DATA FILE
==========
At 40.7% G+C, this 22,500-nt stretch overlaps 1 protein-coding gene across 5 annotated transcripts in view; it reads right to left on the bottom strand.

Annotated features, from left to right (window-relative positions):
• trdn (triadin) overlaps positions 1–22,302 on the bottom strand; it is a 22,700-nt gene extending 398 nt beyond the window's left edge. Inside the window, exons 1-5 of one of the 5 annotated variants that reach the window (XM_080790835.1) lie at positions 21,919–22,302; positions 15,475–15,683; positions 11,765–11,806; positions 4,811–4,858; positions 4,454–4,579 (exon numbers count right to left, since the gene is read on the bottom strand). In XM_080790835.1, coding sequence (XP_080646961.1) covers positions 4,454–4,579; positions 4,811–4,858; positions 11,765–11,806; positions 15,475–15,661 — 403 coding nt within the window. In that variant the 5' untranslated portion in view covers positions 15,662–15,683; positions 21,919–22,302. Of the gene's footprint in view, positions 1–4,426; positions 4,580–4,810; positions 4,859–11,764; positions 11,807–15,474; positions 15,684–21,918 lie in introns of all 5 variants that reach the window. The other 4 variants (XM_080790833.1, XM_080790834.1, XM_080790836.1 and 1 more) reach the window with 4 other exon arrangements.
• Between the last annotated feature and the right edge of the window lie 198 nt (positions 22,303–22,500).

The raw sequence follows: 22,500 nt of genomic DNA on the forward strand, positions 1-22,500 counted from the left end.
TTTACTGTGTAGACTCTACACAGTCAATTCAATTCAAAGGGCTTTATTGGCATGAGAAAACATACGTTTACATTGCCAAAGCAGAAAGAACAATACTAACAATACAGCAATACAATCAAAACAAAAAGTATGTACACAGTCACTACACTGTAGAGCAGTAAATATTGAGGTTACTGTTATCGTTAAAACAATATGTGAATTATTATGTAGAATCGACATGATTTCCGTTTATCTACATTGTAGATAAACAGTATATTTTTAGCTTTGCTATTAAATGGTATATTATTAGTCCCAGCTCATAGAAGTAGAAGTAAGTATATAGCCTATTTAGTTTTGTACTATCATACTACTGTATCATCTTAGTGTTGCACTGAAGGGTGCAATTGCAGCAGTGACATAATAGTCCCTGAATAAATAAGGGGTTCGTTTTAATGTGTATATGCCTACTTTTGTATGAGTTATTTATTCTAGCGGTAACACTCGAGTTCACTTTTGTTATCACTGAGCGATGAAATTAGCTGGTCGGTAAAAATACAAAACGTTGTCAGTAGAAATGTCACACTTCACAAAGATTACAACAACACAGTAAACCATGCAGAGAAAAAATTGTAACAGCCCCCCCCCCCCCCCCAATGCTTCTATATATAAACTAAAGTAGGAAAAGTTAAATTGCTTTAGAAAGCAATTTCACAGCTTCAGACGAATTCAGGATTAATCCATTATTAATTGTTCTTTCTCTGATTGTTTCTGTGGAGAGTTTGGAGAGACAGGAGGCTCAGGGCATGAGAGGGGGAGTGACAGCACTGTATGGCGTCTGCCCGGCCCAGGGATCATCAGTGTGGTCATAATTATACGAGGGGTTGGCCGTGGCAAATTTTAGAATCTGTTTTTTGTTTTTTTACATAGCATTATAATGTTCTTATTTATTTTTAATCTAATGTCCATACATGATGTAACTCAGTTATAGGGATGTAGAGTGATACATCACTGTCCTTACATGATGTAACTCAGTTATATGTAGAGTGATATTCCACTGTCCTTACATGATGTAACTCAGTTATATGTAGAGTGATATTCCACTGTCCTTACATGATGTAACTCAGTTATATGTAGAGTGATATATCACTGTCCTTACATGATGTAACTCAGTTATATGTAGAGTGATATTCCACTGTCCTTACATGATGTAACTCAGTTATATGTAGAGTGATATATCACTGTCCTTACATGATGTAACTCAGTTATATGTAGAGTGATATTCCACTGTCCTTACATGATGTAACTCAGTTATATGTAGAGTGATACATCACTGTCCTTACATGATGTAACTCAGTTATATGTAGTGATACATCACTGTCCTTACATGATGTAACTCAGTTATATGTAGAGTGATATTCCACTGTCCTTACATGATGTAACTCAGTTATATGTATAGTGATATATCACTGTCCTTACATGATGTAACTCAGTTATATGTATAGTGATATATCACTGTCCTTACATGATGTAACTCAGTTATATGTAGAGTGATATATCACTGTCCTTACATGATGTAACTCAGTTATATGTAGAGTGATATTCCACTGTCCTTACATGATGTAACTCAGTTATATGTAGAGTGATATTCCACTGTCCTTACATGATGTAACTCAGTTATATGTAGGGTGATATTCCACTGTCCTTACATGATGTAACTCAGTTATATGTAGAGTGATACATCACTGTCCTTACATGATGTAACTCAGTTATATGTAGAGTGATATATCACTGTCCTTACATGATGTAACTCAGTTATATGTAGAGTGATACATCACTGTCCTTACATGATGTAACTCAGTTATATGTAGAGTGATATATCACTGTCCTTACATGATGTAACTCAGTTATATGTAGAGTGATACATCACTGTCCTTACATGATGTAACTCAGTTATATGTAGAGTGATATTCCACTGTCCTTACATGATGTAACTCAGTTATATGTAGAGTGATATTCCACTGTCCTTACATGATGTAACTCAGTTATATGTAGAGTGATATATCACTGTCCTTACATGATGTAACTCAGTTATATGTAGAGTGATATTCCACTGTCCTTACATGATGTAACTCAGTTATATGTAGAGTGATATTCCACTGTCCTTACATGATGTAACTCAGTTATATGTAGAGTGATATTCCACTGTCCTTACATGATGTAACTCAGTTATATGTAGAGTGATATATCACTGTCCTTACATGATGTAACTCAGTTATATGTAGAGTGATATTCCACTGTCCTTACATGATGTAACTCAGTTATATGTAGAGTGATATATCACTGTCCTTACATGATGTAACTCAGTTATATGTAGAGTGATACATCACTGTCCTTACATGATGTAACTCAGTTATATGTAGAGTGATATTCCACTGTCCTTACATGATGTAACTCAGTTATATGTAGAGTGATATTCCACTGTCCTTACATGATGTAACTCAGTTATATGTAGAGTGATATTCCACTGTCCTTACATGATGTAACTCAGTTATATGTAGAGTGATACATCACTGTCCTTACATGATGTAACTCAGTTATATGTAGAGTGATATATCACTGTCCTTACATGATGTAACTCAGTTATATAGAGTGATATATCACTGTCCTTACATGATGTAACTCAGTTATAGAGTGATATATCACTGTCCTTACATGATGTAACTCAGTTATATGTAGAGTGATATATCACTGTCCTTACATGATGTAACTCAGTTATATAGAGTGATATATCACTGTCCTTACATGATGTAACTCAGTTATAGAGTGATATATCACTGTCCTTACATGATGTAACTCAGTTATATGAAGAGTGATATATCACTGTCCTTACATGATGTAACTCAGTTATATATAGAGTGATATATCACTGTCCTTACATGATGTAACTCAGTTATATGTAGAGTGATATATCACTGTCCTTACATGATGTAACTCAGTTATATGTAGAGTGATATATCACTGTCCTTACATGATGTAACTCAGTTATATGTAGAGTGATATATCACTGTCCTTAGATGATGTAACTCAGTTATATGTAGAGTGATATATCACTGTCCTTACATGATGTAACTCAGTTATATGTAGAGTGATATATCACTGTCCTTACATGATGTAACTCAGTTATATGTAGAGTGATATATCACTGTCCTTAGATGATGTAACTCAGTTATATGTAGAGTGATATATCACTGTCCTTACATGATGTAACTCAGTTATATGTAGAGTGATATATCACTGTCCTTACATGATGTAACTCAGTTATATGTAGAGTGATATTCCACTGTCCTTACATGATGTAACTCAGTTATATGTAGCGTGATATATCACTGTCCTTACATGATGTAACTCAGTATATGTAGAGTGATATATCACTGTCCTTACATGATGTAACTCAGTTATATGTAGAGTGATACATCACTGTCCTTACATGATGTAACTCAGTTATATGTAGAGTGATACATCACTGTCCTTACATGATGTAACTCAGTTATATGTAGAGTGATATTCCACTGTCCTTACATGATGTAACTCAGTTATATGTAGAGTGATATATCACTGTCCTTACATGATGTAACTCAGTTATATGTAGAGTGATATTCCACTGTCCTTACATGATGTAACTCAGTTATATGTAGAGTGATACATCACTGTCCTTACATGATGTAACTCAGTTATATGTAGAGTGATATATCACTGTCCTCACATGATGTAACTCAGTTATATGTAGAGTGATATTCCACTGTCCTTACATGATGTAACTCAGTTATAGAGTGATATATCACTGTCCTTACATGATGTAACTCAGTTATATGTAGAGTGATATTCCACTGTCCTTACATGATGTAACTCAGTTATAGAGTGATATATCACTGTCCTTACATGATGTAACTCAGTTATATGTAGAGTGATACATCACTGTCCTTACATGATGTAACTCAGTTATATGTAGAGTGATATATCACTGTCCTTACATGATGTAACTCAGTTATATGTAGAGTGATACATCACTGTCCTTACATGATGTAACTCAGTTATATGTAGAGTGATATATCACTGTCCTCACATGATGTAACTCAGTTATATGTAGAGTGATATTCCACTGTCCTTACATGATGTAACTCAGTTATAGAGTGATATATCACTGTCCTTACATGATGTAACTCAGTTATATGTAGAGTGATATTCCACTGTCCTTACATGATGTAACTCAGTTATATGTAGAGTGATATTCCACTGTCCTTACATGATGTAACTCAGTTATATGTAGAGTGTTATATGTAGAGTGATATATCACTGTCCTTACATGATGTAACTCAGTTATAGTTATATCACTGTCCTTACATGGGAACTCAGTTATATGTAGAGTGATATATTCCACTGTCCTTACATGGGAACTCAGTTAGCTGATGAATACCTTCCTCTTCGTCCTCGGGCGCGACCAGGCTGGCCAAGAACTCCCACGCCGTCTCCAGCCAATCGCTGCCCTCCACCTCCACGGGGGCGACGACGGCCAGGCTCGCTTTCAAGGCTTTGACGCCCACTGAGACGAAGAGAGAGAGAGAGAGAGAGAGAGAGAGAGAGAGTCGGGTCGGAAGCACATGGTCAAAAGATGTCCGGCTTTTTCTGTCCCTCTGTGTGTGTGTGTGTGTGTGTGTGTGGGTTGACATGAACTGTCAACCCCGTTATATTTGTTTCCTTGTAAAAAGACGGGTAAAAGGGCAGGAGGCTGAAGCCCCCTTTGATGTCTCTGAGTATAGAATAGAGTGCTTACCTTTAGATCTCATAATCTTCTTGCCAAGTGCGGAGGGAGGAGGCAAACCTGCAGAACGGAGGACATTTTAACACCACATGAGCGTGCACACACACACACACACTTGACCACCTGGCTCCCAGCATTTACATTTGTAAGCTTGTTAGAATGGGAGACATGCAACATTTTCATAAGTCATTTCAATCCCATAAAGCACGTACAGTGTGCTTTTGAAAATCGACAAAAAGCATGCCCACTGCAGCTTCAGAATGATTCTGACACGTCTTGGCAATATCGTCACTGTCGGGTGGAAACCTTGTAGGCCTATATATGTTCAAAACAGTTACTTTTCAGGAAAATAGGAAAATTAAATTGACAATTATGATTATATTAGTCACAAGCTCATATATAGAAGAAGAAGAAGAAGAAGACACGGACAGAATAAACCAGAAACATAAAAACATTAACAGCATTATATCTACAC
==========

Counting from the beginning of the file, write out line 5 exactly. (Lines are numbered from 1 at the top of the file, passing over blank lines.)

The raw sequence follows: 22,500 nt of genomic DNA on the forward strand, positions 1-22,500 counted from the left end.